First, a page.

Roger Ishee is sponsoring a bill that would allow non-violent prisoners to serve shorter sentences rather than the required 85 percent. Ishee's bill targets drug and property offenders.
Sharell Williams is serving part of his ten year embezzlement sentence not behind state prison walls, but working at the Long Beach Police Department. He is one of the non-violent offenders that Ishee says should receive shorter sentences to clear out overcrowded state prisons. The Long Beach Chief agrees.
"To be realistic about it, the non-violent offenders, most likely they're going to have to start releasing some of them, and we're not totally against that as long as their release includes some sort of rehabilitation and some type of work program that they can be productive to society," Chief Tom Bishop says.
As of last September, there were more than 20,000 inmates in prisons around the state. The department of corrections budget totals more than $250 million. The corrections department says shorter sentences would reduce the inmate population by more than 2,000 people a year.
Despite those numbers, not all law enforcers are for letting drug offenders out early.
"But these particular people are the same people who are breaking in the houses, breaking in the cars, stealing things within the community, and they cause a lot of problems," Bay St. Louis Police Chief Frank McNeil says. "So to early release these people is not necessarily going to solve our problems."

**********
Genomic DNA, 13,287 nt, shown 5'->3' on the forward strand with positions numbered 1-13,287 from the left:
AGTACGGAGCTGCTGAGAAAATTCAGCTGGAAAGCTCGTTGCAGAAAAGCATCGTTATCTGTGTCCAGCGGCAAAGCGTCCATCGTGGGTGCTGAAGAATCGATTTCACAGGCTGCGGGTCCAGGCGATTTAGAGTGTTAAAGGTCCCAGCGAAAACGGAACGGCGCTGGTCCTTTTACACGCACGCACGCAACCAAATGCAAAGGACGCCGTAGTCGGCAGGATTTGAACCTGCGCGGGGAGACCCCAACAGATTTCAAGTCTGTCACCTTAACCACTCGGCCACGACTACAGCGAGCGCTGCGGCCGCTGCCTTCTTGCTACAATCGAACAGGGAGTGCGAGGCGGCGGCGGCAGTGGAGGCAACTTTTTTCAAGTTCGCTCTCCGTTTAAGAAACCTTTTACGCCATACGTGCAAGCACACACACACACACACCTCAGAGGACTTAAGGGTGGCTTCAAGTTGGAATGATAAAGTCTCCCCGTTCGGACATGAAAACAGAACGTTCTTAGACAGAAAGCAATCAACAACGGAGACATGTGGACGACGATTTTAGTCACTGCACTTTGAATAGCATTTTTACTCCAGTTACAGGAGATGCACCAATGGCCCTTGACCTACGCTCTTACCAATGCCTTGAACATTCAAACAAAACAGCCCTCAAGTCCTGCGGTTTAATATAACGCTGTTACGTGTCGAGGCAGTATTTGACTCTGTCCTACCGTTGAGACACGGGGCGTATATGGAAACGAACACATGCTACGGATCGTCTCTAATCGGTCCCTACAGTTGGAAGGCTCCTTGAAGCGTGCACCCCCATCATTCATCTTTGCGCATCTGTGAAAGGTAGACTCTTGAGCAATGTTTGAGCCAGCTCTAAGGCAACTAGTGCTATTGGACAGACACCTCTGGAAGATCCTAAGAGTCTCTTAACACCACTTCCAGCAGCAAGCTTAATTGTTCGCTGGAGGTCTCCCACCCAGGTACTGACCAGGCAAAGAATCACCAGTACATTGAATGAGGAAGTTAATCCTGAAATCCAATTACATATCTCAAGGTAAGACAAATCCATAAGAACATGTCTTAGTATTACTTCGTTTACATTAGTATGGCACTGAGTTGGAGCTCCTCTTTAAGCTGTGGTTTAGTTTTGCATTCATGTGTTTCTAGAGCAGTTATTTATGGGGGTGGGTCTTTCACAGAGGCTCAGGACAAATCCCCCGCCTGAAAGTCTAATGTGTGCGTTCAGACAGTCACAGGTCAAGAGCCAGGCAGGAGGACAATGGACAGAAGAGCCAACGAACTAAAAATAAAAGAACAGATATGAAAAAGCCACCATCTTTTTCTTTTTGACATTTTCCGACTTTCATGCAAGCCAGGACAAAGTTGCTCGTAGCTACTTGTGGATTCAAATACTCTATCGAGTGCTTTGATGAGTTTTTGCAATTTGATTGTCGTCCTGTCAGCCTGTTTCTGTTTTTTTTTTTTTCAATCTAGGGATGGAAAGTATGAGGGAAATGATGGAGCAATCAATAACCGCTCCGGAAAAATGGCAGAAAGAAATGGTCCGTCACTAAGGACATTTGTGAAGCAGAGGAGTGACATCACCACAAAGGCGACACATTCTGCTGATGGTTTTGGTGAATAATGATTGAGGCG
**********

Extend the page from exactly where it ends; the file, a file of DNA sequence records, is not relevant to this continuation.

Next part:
McNeill says if the legislature okays shorter sentences, it should also put in place some sort of screening to track inmates.
"Who's to say a guy breaks into a house, he's a non-violent offender at this time but breaks into a house and encounters someone and maybe becomes a violent offender, so I don't think that's the answer to the problem. I think there are other answers, but that's not it."
But Representative Ishee says the corrections budget has tripled in the last ten years...and spending more money year after year to build more prisons isn't the answer either.